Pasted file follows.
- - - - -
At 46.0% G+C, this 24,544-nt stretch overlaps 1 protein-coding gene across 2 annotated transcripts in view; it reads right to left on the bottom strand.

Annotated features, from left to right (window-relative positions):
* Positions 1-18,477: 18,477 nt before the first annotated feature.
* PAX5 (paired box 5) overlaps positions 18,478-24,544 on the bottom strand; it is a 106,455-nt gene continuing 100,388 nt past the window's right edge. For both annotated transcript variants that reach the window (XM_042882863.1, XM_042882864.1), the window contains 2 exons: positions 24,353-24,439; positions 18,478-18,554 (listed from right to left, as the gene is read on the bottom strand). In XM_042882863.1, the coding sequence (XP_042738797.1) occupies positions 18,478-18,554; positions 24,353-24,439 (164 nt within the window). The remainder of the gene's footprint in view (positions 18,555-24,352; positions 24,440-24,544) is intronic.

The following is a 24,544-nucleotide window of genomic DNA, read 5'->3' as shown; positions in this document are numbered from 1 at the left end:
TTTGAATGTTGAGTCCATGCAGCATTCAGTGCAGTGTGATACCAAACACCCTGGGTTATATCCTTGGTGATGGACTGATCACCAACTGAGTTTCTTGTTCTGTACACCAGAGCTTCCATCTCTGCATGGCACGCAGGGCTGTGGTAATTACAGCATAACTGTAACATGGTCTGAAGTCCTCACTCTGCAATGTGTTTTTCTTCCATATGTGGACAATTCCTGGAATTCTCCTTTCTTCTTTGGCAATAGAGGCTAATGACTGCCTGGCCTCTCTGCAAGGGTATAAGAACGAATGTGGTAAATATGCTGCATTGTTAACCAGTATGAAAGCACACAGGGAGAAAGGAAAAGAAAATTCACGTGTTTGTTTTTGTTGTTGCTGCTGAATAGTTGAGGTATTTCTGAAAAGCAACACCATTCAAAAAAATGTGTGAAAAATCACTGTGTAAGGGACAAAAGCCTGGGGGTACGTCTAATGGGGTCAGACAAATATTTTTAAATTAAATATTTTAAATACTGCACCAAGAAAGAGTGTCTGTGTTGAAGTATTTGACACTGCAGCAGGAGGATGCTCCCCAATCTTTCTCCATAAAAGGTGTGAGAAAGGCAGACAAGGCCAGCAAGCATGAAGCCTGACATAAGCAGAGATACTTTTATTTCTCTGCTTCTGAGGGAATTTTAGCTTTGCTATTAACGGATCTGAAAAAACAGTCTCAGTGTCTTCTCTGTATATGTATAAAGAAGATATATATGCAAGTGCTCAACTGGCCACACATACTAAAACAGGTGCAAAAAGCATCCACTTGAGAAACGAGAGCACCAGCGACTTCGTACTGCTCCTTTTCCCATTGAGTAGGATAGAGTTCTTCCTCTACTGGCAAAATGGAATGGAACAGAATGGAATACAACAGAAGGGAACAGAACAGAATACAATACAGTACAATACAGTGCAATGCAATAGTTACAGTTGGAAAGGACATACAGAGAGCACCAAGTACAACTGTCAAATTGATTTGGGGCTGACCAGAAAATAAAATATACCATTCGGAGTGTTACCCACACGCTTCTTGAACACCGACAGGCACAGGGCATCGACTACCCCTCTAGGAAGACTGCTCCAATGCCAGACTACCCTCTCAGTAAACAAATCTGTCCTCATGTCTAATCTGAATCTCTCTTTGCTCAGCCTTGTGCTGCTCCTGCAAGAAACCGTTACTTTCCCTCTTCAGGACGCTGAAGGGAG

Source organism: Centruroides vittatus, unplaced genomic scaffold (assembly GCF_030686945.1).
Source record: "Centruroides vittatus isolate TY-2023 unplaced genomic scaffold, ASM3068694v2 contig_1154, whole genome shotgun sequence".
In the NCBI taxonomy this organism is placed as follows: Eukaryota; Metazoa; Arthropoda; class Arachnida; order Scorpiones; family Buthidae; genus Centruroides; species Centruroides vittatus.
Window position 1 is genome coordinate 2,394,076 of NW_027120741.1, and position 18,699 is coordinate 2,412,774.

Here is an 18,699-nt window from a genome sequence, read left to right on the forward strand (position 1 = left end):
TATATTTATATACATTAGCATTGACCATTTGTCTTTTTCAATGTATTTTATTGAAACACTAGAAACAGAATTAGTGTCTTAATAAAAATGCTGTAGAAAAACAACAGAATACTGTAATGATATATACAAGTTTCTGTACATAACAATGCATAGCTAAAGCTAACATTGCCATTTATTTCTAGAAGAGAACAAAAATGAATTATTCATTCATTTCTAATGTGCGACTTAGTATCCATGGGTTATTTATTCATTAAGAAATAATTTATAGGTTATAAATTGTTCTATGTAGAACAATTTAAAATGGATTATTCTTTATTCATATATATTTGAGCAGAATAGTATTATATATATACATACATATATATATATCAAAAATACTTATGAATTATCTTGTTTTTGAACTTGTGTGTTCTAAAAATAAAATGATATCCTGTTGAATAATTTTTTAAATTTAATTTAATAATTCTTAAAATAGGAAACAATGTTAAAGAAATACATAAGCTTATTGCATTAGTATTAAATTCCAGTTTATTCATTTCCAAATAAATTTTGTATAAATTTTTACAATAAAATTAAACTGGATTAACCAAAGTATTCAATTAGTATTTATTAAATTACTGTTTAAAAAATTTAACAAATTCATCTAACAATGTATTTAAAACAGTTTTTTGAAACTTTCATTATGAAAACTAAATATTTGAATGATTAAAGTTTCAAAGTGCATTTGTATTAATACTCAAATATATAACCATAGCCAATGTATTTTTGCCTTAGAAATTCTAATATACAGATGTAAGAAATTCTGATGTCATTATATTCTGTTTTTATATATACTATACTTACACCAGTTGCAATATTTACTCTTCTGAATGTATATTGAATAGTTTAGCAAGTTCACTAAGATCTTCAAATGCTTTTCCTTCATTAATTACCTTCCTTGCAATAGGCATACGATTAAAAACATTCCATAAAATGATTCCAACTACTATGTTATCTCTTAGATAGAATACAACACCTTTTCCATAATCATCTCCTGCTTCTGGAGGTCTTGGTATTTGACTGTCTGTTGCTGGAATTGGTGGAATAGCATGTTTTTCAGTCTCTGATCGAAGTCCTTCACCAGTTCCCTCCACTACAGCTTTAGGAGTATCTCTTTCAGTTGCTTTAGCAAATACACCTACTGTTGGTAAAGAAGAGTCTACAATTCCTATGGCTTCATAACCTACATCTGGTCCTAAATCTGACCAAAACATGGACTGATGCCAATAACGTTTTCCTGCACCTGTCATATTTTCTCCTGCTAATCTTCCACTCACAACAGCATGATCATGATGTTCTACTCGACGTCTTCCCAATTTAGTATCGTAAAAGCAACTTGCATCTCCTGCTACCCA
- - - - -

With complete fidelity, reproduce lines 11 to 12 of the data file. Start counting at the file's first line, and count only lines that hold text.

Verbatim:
Here is an 18,699-nt window from a genome sequence, read left to right on the forward strand (position 1 = left end):
TATATTTATATACATTAGCATTGACCATTTGTCTTTTTCAATGTATTTTATTGAAACACTAGAAACAGAATTAGTGTCTTAATAAAAATGCTGTAGAAAAACAACAGAATACTGTAATGATATATACAAGTTTCTGTACATAACAATGCATAGCTAAAGCTAACATTGCCATTTATTTCTAGAAGAGAACAAAAATGAATTATTCATTCATTTCTAATGTGCGACTTAGTATCCATGGGTTATTTATTCATTAAGAAATAATTTATAGGTTATAAATTGTTCTATGTAGAACAATTTAAAATGGATTATTCTTTATTCATATATATTTGAGCAGAATAGTATTATATATATACATACATATATATATATCAAAAATACTTATGAATTATCTTGTTTTTGAACTTGTGTGTTCTAAAAATAAAATGATATCCTGTTGAATAATTTTTTAAATTTAATTTAATAATTCTTAAAATAGGAAACAATGTTAAAGAAATACATAAGCTTATTGCATTAGTATTAAATTCCAGTTTATTCATTTCCAAATAAATTTTGTATAAATTTTTACAATAAAATTAAACTGGATTAACCAAAGTATTCAATTAGTATTTATTAAATTACTGTTTAAAAAATTTAACAAATTCATCTAACAATGTATTTAAAACAGTTTTTTGAAACTTTCATTATGAAAACTAAATATTTGAATGATTAAAGTTTCAAAGTGCATTTGTATTAATACTCAAATATATAACCATAGCCAATGTATTTTTGCCTTAGAAATTCTAATATACAGATGTAAGAAATTCTGATGTCATTATATTCTGTTTTTATATATACTATACTTACACCAGTTGCAATATTTACTCTTCTGAATGTATATTGAATAGTTTAGCAAGTTCACTAAGATCTTCAAATGCTTTTCCTTCATTAATTACCTTCCTTGCAATAGGCATACGATTAAAAACATTCCATAAAATGATTCCAACTACTATGTTATCTCTTAGATAGAATACAACACCTTTTCCATAATCATCTCCTGCTTCTGGAGGTCTTGGTATTTGACTGTCTGTTGCTGGAATTGGTGGAATAGCATGTTTTTCAGTCTCTGATCGAAGTCCTTCACCAGTTCCCTCCACTACAGCTTTAGGAGTATCTCTTTCAGTTGCTTTAGCAAATACACCTACTGTTGGTAAAGAAGAGTCTACAATTCCTATGGCTTCATAACCTACATCTGGTCCTAAATCTGACCAAAACATGGACTGATGCCAATAACGTTTTCCTGCACCTGTCATATTTTCTCCTGCTAATCTTCCACTCACAACAGCATGATCATGATGTTCTACTCGACGTCTTCCCAATTTAGTATCGTAAAAGCAACTTGCATCTCCTGCTACCCA